Sep. 22, 2008 at 9:30 PM ET
The Compact Muon Solenoid, shown here in a head-on view during construction,
is the Large Hadron Collider's most massive detector.
Like most multibillion-dollar projects, Europe's Large Hadron Collider is having some problems getting started. But lack of interest is definitely not one of those problems. By some accounts, a billion TV viewers tuned in for last week's startup of the LHC. For a day at least, the world's biggest atom-smasher made a bigger celebrity splash than Britney Spears and Amy Winehouse combined.
And that's just the start: The Hollywood Reporter says ABC is close to a deal to turn a science-fiction tale about the Large Hadron Collider into a TV pilot.
We've already mentioned the Robert J. Sawyer novel "Flashforward" as one of our doomsday dozen: The plot begins with a run at the LHC that is aimed at detecting the Higgs boson, but instead causes everyone on earth to black out for two minutes.
During the blackout, everyone experiences what their life is like 21 years later (unless, of course, they've died between now and then). But back on the real world, planes fall from the sky because pilots (and passengers) go unconscious. Others are killed in auto accidents, and still others die simply because they were walking down the stairs when they went blank.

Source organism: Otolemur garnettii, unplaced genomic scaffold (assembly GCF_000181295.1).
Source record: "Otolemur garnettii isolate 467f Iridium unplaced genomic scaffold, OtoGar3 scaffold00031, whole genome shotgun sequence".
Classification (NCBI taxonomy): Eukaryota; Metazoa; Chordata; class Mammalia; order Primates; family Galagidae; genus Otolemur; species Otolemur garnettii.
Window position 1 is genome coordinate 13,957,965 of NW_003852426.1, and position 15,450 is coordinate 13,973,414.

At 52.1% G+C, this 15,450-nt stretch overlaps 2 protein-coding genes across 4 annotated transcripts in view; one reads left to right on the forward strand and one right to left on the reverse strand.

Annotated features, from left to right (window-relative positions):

The story blends present-day tragedies, future-day detective stories and the classic philosophical question over changing destiny. It's just the thing for the network that airs "Lost."
Next year, the LHC could conceivably be on the big screen as well, playing a bit part in the movie based on Dan Brown's "Angels and Demons." But it sounds as if you'd have to look fast: The filmmakers did spend some time at the giant ATLAS detector, but only to capture the imagery for a computer-generated rendition of the device that might appear as if it's on the other side of a lab window.
Of course, no one in his or her right mind would stand next to a working particle collider separated by a mere pane of glass - the radiation risk would be too great.
Speaking of risk, Studio 360 offers an encore presentation of its podcasts about the Large Hadron Collider - including "Telford," a short story by Lydia Millet that starts with the creation of a black hole in captivity at the LHC.
In the real world, the discussion over subatomic black holes is more subdued than it was before startup. Caltech physicist Sean Carroll discusses why we shouldn't be scared in the Cosmic Variance Weblog (and a Bloggingheads joint appearance with his spousal unit, science writer Jennifer Ouellette). Shahn Majid, a math professor at Queen Mary University of London, stirs the pot with a back-and-forth discussion of the doomsday scenarios.
The legal discussion may heat up again sometime in the next few weeks, when a federal judge in Hawaii rules on the federal government's request to have a doomsday lawsuit thrown out. But in the meantime, take the opportunity to review our special report on the LHC - and check out the top 8 LHC videos as selected by Wired.com.